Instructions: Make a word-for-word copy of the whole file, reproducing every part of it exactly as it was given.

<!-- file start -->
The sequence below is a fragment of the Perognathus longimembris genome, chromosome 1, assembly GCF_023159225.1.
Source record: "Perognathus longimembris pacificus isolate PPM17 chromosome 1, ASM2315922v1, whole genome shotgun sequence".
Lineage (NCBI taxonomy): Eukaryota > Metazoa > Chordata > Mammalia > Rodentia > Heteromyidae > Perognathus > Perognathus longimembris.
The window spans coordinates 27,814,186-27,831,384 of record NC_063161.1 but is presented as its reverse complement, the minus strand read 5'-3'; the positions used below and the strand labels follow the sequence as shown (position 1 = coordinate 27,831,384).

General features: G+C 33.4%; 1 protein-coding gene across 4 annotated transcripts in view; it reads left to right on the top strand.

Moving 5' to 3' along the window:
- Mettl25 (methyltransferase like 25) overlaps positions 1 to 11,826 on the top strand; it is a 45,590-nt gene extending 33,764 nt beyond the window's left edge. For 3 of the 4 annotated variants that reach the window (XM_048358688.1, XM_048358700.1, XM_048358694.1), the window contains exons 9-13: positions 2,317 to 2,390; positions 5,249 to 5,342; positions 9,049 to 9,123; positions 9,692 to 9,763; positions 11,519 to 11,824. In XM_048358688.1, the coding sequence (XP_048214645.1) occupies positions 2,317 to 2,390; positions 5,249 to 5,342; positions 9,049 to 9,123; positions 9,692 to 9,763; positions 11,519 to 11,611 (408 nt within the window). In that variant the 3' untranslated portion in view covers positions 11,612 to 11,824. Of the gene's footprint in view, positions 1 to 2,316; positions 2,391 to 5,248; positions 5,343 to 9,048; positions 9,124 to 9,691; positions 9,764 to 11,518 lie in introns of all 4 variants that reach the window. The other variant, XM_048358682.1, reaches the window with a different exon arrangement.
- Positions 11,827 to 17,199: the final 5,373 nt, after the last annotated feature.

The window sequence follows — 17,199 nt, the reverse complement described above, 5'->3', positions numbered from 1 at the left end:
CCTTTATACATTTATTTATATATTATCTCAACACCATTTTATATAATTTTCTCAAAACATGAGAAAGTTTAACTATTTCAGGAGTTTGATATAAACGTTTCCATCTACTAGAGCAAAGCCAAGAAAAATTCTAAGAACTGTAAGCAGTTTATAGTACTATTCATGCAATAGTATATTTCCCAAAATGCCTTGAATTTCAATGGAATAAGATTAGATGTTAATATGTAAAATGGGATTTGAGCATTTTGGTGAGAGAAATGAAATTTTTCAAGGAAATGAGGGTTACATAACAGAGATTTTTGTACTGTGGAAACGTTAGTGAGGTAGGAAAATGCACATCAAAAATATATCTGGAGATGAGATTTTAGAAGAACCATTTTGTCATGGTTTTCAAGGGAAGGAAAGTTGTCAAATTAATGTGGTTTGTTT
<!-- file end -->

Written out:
The sequence below is a fragment of the Perognathus longimembris genome, chromosome 1, assembly GCF_023159225.1.
Source record: "Perognathus longimembris pacificus isolate PPM17 chromosome 1, ASM2315922v1, whole genome shotgun sequence".
Lineage (NCBI taxonomy): Eukaryota > Metazoa > Chordata > Mammalia > Rodentia > Heteromyidae > Perognathus > Perognathus longimembris.
The window spans coordinates 27,814,186-27,831,384 of record NC_063161.1 but is presented as its reverse complement, the minus strand read 5'-3'; the positions used below and the strand labels follow the sequence as shown (position 1 = coordinate 27,831,384).

General features: G+C 33.4%; 1 protein-coding gene across 4 annotated transcripts in view; it reads left to right on the top strand.

Moving 5' to 3' along the window:
- Mettl25 (methyltransferase like 25) overlaps positions 1 to 11,826 on the top strand; it is a 45,590-nt gene extending 33,764 nt beyond the window's left edge. For 3 of the 4 annotated variants that reach the window (XM_048358688.1, XM_048358700.1, XM_048358694.1), the window contains exons 9-13: positions 2,317 to 2,390; positions 5,249 to 5,342; positions 9,049 to 9,123; positions 9,692 to 9,763; positions 11,519 to 11,824. In XM_048358688.1, the coding sequence (XP_048214645.1) occupies positions 2,317 to 2,390; positions 5,249 to 5,342; positions 9,049 to 9,123; positions 9,692 to 9,763; positions 11,519 to 11,611 (408 nt within the window). In that variant the 3' untranslated portion in view covers positions 11,612 to 11,824. Of the gene's footprint in view, positions 1 to 2,316; positions 2,391 to 5,248; positions 5,343 to 9,048; positions 9,124 to 9,691; positions 9,764 to 11,518 lie in introns of all 4 variants that reach the window. The other variant, XM_048358682.1, reaches the window with a different exon arrangement.
- Positions 11,827 to 17,199: the final 5,373 nt, after the last annotated feature.

The window sequence follows — 17,199 nt, the reverse complement described above, 5'->3', positions numbered from 1 at the left end:
CCTTTATACATTTATTTATATATTATCTCAACACCATTTTATATAATTTTCTCAAAACATGAGAAAGTTTAACTATTTCAGGAGTTTGATATAAACGTTTCCATCTACTAGAGCAAAGCCAAGAAAAATTCTAAGAACTGTAAGCAGTTTATAGTACTATTCATGCAATAGTATATTTCCCAAAATGCCTTGAATTTCAATGGAATAAGATTAGATGTTAATATGTAAAATGGGATTTGAGCATTTTGGTGAGAGAAATGAAATTTTTCAAGGAAATGAGGGTTACATAACAGAGATTTTTGTACTGTGGAAACGTTAGTGAGGTAGGAAAATGCACATCAAAAATATATCTGGAGATGAGATTTTAGAAGAACCATTTTGTCATGGTTTTCAAGGGAAGGAAAGTTGTCAAATTAATGTGGTTTGTTT